1 Sep 2003 17:36
Re: Things to remove from /rescue
Adam C. Migus <adam <at> migus.org>
2003-09-01 15:36:21 GMT
2003-09-01 15:36:21 GMT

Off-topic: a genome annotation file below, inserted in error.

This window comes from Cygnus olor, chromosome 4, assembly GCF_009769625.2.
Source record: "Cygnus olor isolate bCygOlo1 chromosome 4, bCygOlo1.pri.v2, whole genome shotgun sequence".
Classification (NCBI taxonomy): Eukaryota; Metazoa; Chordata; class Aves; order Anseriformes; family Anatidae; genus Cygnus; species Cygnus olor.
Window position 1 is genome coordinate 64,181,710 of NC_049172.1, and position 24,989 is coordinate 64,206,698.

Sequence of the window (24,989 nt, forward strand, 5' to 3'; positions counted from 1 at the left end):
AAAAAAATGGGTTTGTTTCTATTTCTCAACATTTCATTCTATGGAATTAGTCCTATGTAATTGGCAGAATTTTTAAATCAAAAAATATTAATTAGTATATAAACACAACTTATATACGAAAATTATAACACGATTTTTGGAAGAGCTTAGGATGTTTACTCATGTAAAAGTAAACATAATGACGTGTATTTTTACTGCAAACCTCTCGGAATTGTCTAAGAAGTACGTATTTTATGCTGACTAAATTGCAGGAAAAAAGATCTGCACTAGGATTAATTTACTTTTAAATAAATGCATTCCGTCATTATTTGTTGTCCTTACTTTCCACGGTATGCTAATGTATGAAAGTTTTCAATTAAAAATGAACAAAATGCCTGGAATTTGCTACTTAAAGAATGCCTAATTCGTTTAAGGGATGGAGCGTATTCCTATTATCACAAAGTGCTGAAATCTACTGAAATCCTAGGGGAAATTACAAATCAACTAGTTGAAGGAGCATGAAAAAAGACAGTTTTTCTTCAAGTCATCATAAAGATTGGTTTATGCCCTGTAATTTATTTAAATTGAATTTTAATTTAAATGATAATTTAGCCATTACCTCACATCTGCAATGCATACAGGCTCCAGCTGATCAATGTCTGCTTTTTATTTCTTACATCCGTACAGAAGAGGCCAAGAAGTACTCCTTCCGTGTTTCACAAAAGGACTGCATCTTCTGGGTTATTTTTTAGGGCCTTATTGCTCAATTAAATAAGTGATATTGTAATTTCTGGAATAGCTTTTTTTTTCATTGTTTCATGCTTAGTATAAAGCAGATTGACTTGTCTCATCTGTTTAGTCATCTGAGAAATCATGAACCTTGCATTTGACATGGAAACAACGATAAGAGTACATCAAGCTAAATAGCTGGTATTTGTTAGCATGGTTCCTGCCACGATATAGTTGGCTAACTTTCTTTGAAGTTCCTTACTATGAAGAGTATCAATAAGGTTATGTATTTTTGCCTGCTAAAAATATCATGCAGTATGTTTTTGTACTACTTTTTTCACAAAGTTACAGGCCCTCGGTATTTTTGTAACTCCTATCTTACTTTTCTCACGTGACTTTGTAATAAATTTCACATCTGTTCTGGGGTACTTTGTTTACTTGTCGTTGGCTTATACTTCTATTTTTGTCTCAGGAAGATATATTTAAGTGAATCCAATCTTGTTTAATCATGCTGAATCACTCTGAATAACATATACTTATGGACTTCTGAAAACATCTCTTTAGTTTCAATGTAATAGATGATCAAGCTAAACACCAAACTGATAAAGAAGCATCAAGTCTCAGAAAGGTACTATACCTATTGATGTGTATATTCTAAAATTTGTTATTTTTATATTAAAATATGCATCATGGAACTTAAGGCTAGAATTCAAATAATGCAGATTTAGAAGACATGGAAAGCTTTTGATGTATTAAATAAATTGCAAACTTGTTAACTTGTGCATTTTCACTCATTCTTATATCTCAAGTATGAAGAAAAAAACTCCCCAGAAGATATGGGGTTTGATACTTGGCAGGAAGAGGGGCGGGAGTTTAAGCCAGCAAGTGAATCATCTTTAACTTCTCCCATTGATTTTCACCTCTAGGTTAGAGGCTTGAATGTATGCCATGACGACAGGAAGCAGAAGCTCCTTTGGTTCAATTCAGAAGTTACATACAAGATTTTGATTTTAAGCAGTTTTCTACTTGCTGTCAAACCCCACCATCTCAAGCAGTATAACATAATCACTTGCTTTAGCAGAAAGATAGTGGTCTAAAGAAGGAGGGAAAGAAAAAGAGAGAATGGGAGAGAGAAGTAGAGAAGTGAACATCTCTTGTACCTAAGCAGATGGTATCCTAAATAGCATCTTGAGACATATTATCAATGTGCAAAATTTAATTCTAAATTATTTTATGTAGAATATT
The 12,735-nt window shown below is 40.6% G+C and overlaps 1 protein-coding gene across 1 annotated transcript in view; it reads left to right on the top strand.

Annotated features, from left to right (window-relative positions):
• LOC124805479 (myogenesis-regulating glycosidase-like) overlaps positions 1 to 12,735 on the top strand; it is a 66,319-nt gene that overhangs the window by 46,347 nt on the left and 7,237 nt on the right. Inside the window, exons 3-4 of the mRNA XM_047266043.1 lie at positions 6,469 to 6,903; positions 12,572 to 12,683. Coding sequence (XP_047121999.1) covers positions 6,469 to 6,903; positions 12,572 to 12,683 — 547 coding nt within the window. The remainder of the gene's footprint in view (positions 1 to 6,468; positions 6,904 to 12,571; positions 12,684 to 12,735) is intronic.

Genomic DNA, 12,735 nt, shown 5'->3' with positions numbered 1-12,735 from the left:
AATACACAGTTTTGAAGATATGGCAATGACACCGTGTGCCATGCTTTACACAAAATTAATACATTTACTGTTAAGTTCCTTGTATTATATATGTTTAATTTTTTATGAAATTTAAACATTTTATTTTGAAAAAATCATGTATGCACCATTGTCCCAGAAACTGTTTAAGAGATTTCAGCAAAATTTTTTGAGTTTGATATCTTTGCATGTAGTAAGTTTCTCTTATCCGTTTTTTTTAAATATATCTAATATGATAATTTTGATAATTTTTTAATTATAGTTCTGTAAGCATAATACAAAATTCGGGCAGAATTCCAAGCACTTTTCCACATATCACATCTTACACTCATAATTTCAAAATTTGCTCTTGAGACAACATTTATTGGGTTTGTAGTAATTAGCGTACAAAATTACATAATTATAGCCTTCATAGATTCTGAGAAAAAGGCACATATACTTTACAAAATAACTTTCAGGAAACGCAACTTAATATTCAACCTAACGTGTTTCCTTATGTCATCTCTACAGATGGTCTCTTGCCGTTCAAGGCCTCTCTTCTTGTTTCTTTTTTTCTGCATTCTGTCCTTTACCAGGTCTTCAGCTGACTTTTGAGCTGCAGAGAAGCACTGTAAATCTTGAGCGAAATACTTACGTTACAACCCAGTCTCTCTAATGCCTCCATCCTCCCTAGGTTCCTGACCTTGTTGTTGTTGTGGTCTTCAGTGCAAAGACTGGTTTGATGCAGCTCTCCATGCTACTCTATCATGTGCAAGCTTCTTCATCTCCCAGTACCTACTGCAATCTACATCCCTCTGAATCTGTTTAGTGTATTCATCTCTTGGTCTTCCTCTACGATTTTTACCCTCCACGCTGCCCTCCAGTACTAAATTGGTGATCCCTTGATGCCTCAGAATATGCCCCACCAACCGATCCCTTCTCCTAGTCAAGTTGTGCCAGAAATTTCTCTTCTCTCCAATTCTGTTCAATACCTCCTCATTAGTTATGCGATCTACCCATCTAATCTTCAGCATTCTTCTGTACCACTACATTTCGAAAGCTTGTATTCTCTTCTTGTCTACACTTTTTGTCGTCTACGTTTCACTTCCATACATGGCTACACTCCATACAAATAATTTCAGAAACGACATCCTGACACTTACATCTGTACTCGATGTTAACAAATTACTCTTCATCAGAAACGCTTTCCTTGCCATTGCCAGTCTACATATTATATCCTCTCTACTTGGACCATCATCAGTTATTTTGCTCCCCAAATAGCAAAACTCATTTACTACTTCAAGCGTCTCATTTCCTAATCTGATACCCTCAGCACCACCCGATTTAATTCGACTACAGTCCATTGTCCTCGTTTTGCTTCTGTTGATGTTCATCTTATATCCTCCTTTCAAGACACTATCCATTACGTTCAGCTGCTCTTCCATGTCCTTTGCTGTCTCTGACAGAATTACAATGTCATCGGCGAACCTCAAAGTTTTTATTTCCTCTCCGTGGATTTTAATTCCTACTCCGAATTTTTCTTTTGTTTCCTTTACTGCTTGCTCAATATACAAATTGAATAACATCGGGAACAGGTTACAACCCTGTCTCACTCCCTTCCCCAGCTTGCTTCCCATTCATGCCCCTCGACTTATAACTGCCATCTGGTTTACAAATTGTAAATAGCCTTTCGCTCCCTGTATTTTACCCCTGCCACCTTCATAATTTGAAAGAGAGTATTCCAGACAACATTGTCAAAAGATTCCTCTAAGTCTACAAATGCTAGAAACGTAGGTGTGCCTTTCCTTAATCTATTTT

Peter Jeremy said: > On Mon, Sep 01, 2003 at 02:25:32AM -0400, Adam C. Migus wrote: >>The whole change to dynamic linking for / is a move to "modernize"acquire >>FreeBSD. Thus /rescue is a "modern" attempt at creating a /stand. >>If we're going to be "modern" we ought to think about what "modern" >>sysadmins need to "rescue" their systems. > > What do you mean by a "modern" sysadmin? Do you mean people who > believe everything should be done via a GUI and would be lost if > presented with a shell prompt? > negligibleconvenient My apologies if this comment offends you based on what it doesn't say. A "modern" sysadmin could, I suppose fit, your description or could simply be a very intelligent young person six months out of college who has yet to aquire the skills of a more experienced sysadmin. I suppose it could also be an office administrator forced to become a system administrator due to downsizing at his or her company. >>/rescue to me implies "what's needed to rescue you're hosed FreeBSD >>system." > > Actually /rescue is only needed when you've managed to hose your > /lib, /bin or /sbin directories. If you haven't damaged your root > filesystem, you can use all the utilities in /bin and /sbin. If > your root is totally hosed, you need to boot from alternate media > (eg a fixit CD-ROM). > > Excluding hamfisted sysadmins pointing "rm" at the wrong directory, > /rescue is probably going to be of most use to developers who have > managed to a "make world" at an inopportune time and installed a > non-functional ld.so or similar. > Ok, to rephrase: "what's needed to rescue your (fix the typo while I'm here) hosed FreeBSD system, which you hosed by toasting your /lib." >>Finally, this argument essentially comes down to space savings vs. >>ability to rescue the system. Is 100K of disk space worth 2 hours >>of time due to a missing tool? > > Any missing tool is probably available on the fixit CD-ROM. > What if you don't have a CD-ROM? >>Why not make the set of tools in /rescue easily configurable and >>divide them into three sets: >> >>1. Those that are in the crunch and linked in /rescue, >>2. Those that are in the crunch but aren't linked in /rescue, and >>3. Those that aren't yet in the crunch. >> >>The first being tools everyone agrees are valuable, the second >> being >>tools that at least one person thinks might be useful (not in >> excess >>of what's there now), the last being tools everyone can agree are >>useless (and thus aren't there now). > > There doesn't seem to be any reason for the second category. The > prime driver for /rescue is size. Once you've included a utility > within the crunch, you've taken the size hit so you might as well > include the link. > >>That way if an administrator complains about a missing tool someone >>said might be useful, the answer is "just create a link." > > And the administrator has a whinge about the #$ <at> !% <at> * idiots who > made him waste hours waiting for a response to his e-mail when they > could have created the link to start with. This doesn't strike me > as being of benefit to anyone. > > Peter > I really think you missed the whole point of the post. I didn't post to argue. I posted a solution that provides a way to allow the FreeBSD community to trim or grow /rescue to fit the needs of it's users. The space savings is negligable on most systems and making the list of programs easily configurable is a convienient way of limiting the size for systems in which space is critical. -- Adam - (http://people.migus.org/~amigus/) Migus Dot Org - (http://www.migus.org/) _______________________________________________ freebsd-arch <at> freebsd.org mailing list http://lists.freebsd.org/mailman/listinfo/freebsd-arch To unsubscribe, send any mail to "freebsd-arch-unsubscribe <at> freebsd.org"